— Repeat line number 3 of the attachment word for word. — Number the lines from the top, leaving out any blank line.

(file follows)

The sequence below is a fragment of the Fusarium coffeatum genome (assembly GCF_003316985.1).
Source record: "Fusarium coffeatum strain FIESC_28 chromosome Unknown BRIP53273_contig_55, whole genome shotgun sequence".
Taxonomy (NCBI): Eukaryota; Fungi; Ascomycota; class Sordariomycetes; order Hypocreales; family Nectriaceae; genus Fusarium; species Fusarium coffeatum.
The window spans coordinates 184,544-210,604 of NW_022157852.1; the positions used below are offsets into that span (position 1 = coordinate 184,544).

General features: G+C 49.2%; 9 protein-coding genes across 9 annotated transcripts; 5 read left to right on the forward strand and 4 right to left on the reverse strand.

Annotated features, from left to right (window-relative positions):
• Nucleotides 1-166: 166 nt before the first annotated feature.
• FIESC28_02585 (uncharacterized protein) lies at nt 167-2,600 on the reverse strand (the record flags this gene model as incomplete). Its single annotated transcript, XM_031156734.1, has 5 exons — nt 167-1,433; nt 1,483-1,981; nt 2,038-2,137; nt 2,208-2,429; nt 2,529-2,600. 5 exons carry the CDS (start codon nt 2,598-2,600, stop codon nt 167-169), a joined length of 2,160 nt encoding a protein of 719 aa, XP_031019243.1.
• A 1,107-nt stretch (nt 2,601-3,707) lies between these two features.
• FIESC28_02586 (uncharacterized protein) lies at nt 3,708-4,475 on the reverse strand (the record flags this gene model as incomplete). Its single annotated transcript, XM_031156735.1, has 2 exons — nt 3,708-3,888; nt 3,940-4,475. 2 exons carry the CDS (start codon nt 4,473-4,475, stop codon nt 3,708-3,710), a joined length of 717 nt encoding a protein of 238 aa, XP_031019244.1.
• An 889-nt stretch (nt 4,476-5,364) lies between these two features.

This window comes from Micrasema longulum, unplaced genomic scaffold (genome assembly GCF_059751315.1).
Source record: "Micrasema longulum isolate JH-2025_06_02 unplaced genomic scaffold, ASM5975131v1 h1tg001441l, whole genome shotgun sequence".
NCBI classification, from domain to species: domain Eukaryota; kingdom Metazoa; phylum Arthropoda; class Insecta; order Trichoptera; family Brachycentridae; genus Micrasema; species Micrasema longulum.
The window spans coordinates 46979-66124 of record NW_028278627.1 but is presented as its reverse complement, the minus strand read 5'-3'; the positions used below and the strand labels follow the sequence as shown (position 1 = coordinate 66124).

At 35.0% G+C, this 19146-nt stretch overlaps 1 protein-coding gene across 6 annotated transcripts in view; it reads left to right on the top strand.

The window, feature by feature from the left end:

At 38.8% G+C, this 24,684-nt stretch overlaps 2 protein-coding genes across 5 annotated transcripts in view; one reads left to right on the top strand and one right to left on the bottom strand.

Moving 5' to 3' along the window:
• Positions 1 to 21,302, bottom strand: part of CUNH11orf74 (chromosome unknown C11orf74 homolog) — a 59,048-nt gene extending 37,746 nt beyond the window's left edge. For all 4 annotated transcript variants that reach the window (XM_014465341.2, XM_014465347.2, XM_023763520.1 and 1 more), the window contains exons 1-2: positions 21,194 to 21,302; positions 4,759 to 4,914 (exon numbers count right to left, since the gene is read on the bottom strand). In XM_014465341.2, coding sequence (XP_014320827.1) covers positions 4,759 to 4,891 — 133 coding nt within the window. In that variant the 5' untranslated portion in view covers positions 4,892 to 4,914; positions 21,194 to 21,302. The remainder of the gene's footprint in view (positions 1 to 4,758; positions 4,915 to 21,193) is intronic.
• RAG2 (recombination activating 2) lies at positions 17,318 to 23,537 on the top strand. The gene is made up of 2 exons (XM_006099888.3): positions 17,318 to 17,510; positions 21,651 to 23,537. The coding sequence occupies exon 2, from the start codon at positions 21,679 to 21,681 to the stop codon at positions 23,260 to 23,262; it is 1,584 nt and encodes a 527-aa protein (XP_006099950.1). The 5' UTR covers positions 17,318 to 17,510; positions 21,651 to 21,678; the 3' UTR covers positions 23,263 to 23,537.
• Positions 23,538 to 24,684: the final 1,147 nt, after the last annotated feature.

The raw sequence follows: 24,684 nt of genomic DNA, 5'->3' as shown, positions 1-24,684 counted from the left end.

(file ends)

Taxonomy (NCBI): Eukaryota; Fungi; Ascomycota; class Sordariomycetes; order Hypocreales; family Nectriaceae; genus Fusarium; species Fusarium coffeatum.